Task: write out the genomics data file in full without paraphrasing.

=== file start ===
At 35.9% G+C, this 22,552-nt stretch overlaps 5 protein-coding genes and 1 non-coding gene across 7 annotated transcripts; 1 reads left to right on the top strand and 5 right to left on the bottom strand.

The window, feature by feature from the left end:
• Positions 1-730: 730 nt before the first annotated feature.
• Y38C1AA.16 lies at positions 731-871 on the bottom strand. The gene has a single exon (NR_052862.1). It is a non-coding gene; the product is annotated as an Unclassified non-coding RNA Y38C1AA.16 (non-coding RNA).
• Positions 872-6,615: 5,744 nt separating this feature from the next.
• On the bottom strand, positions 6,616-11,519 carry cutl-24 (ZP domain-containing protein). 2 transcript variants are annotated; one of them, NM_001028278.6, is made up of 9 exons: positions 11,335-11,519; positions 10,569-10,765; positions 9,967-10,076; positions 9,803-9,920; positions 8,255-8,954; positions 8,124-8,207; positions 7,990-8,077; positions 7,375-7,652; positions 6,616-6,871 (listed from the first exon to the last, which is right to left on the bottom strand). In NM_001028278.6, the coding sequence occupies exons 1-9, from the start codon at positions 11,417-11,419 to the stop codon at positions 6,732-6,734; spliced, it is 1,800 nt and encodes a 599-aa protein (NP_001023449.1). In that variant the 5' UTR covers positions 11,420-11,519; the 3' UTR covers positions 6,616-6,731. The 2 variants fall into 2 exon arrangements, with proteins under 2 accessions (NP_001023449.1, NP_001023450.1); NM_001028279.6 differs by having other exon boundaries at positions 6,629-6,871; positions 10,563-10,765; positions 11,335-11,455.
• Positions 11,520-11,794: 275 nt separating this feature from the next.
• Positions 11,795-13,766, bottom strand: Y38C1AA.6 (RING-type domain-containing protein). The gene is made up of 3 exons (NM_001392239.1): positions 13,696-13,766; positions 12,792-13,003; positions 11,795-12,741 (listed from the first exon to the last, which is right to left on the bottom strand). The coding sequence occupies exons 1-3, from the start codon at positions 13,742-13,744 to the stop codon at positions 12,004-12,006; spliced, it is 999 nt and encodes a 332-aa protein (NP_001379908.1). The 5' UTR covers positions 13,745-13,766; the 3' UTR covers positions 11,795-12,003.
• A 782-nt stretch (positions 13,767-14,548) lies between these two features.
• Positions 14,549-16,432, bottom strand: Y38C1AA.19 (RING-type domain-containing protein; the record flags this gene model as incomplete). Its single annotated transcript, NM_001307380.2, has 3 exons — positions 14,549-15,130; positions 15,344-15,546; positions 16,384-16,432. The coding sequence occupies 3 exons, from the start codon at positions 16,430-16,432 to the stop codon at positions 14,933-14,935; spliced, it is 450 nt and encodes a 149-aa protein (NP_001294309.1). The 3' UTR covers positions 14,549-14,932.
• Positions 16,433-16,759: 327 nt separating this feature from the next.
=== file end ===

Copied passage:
At 35.9% G+C, this 22,552-nt stretch overlaps 5 protein-coding genes and 1 non-coding gene across 7 annotated transcripts; 1 reads left to right on the top strand and 5 right to left on the bottom strand.

The window, feature by feature from the left end:
• Positions 1-730: 730 nt before the first annotated feature.
• Y38C1AA.16 lies at positions 731-871 on the bottom strand. The gene has a single exon (NR_052862.1). It is a non-coding gene; the product is annotated as an Unclassified non-coding RNA Y38C1AA.16 (non-coding RNA).
• Positions 872-6,615: 5,744 nt separating this feature from the next.
• On the bottom strand, positions 6,616-11,519 carry cutl-24 (ZP domain-containing protein). 2 transcript variants are annotated; one of them, NM_001028278.6, is made up of 9 exons: positions 11,335-11,519; positions 10,569-10,765; positions 9,967-10,076; positions 9,803-9,920; positions 8,255-8,954; positions 8,124-8,207; positions 7,990-8,077; positions 7,375-7,652; positions 6,616-6,871 (listed from the first exon to the last, which is right to left on the bottom strand). In NM_001028278.6, the coding sequence occupies exons 1-9, from the start codon at positions 11,417-11,419 to the stop codon at positions 6,732-6,734; spliced, it is 1,800 nt and encodes a 599-aa protein (NP_001023449.1). In that variant the 5' UTR covers positions 11,420-11,519; the 3' UTR covers positions 6,616-6,731. The 2 variants fall into 2 exon arrangements, with proteins under 2 accessions (NP_001023449.1, NP_001023450.1); NM_001028279.6 differs by having other exon boundaries at positions 6,629-6,871; positions 10,563-10,765; positions 11,335-11,455.
• Positions 11,520-11,794: 275 nt separating this feature from the next.
• Positions 11,795-13,766, bottom strand: Y38C1AA.6 (RING-type domain-containing protein). The gene is made up of 3 exons (NM_001392239.1): positions 13,696-13,766; positions 12,792-13,003; positions 11,795-12,741 (listed from the first exon to the last, which is right to left on the bottom strand). The coding sequence occupies exons 1-3, from the start codon at positions 13,742-13,744 to the stop codon at positions 12,004-12,006; spliced, it is 999 nt and encodes a 332-aa protein (NP_001379908.1). The 5' UTR covers positions 13,745-13,766; the 3' UTR covers positions 11,795-12,003.
• A 782-nt stretch (positions 13,767-14,548) lies between these two features.
• Positions 14,549-16,432, bottom strand: Y38C1AA.19 (RING-type domain-containing protein; the record flags this gene model as incomplete). Its single annotated transcript, NM_001307380.2, has 3 exons — positions 14,549-15,130; positions 15,344-15,546; positions 16,384-16,432. The coding sequence occupies 3 exons, from the start codon at positions 16,430-16,432 to the stop codon at positions 14,933-14,935; spliced, it is 450 nt and encodes a 149-aa protein (NP_001294309.1). The 3' UTR covers positions 14,549-14,932.
• Positions 16,433-16,759: 327 nt separating this feature from the next.